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Home / Browse / Time Period / Louisiana Purchase through Early Statehood (1803 - 1860) / Circuit Riders
During the eighteenth and nineteenth centuries, some ministers served multiple churches spread out over an area known as a circuit. In the nineteenth century, the practice of “circuit riding” was introduced to Arkansas. There were Baptist and Methodist circuit riders, but it was the Methodists in particular who used the term “circuit” to describe the area of service and whose denominational structures did the most to keep track of the work their riders did. The first Methodist circuit rider to enter Arkansas was William Stevenson, who probably entered northeastern Arkansas for the first time around 1809, during his work in the Illinois District of the Tennessee Conference. Stevenson, together with his brother James, began to travel through the settlements of Arkansas in 1813. Eli Lindsay set up the first Methodist circuit in Arkansas in 1815 in the region around Jesup (Lawrence County), but it was not until the next year that formal circuits were set up in Arkansas by the newly formed Missouri Conference.
The first formal Methodist circuits in Arkansas were the Spring River Circuit and the Hot Springs Circuit. The dividing line between them was at the Arkansas River. Even as the circuits were subdivided over the ensuing years, it could still take a month to cover the whole area. In some cases, a second rider was assigned to a circuit; in other cases, a single rider might find himself handling two circuits. For example, in the fall of 1829, Jerome C. Berryman traveled 600 miles to reach all his preaching appointments, which were spread between Hot Springs (Garland County) and Mound Prairie (Hempstead County) circuits. Appointments to a Methodist circuit were for a single year, and not all riders sought to extend that time. Those who did might work through a series of circuits over the course of several years; William Stevenson, for example, served for ten years as a circuit rider.
While traveling through their circuits, riders would hold regular meetings. Though some towns built log churches, circuit riders often held meetings in homes. Riders sometimes stayed in these homes for a few nights while they traveled through the area during the day. In addition to these regular services, which were often many weeks apart, riders coordinated larger “camp meetings,” which served as revivals. The camp meetings were highly emotional events, partly because the appeal to emotion was necessary at a time when neither riders nor congregants were well educated.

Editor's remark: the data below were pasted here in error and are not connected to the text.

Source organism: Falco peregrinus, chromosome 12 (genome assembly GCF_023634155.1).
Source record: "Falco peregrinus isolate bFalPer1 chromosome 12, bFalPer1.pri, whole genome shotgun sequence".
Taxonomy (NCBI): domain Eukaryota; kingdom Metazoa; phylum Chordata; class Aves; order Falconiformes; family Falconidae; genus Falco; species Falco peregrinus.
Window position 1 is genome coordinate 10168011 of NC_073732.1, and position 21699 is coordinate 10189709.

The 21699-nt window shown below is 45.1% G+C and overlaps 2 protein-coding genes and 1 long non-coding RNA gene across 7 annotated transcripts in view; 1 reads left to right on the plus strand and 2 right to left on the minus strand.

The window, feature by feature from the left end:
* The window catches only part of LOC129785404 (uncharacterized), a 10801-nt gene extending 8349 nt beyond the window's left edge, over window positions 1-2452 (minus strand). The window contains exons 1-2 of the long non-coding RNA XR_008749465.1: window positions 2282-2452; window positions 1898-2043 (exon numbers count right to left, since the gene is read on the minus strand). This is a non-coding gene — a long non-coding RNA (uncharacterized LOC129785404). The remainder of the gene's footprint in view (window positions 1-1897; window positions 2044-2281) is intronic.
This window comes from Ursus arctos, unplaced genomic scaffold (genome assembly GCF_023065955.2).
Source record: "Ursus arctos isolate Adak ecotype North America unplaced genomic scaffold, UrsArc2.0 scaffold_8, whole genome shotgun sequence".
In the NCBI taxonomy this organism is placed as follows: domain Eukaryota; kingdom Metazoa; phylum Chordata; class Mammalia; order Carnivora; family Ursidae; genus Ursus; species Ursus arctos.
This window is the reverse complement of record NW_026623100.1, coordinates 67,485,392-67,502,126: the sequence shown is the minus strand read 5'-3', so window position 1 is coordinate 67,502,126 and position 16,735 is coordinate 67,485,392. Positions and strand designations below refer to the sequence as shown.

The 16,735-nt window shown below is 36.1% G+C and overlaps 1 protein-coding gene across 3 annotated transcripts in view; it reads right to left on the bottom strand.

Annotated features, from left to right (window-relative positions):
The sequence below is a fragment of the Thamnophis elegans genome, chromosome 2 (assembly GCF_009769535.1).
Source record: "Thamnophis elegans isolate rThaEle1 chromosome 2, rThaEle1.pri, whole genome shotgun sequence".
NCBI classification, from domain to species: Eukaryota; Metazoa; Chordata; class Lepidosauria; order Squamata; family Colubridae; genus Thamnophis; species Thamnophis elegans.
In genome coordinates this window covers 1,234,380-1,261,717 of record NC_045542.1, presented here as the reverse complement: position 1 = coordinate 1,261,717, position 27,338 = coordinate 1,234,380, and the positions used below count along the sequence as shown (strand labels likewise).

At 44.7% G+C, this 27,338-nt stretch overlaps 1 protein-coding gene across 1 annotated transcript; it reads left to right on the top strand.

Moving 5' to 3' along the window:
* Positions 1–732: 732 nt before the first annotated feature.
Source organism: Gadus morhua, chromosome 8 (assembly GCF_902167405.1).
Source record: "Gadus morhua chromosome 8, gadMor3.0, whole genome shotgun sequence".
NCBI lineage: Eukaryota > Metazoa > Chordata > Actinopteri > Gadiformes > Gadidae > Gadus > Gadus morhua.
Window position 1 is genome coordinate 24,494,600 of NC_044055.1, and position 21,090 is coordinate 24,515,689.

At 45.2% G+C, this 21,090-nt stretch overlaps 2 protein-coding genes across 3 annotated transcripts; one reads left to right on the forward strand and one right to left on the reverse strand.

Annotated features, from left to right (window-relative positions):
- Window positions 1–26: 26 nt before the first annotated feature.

Not surprisingly, in such a rustic setting, payment was low. There were often complaints that the ministry did not pay enough to support a family. Salaries varied considerably, depending on the means of the communities within the circuit. Methodist conferences tried to set minimum salaries, but there were still variations among their riders, and riders were usually paid less than station preachers (those that had a fixed location from which to preach). For example, in 1846, Andrew Hunter at Little Rock Station made $200, while Alexander Avery in the Fayetteville Circuit made $100. Payment was sometimes “in kind” (food or supplies needed on the trail) rather than cash, since that was the easiest way for many settlers to compensate the riders. In Methodist circuits, the conference would try to cover any difference between what the riders received and what was considered the minimum necessary salary to live on.
Low pay was hardly the only difficulty the circuit riders faced. The “rough and ready” attitude of the frontier did not soften for preachers. In some cases, people picked fights with circuit riders, who sometimes fought back. Some circuit riders traveled armed, in order to prevent ruffians from breaking up their meetings. There were no roads in the early days of circuit riding in Arkansas (though Stevenson does mention horse paths), while rivers had to be crossed by horse or in small boats. This life was too rough for most to carry on indefinitely, and many eventually “located” (i.e., took up a fixed location in which to preach).
Over time, as some stops in a circuit became more heavily populated, communities gained the ability to support their own full-time preacher; sometimes a local (i.e., part-time) preacher would settle in the area. After 1830, there was an increased emphasis on education among the Methodist conferences. This resulted in more structured expressions of faith, rather than the emotionally charged preaching of the circuit riders. These factors, together with an increased tendency toward professionalization in denominational/associational structures, helped bring about the end of the circuit riders.
For additional information:Anderson, James A. Centennial History of Arkansas Methodism. Benton, AR: L. B. White Printing Co., 1935.
Britton, Nancy. Two Centuries of Methodism in Arkansas. Little Rock: August House, 2000.
Hale, James E. Samuel David Akin: The Life of a Methodist Circuit Rider. Magnolia, AR: J. E. Hale, 2001.
Parman, Donald L. Window to a Changed World: The Personal Memoirs of William Graham. Indianapolis: Indiana Historical Society, 1998.
Vernon, Walter N. Methodism in Arkansas 1816–1976. Little Rock: Joint Committee for the History of Arkansas Methodism, 1976.
Michael JohnsonNorthwest Arkansas Community College
Last Updated 8/25/2016
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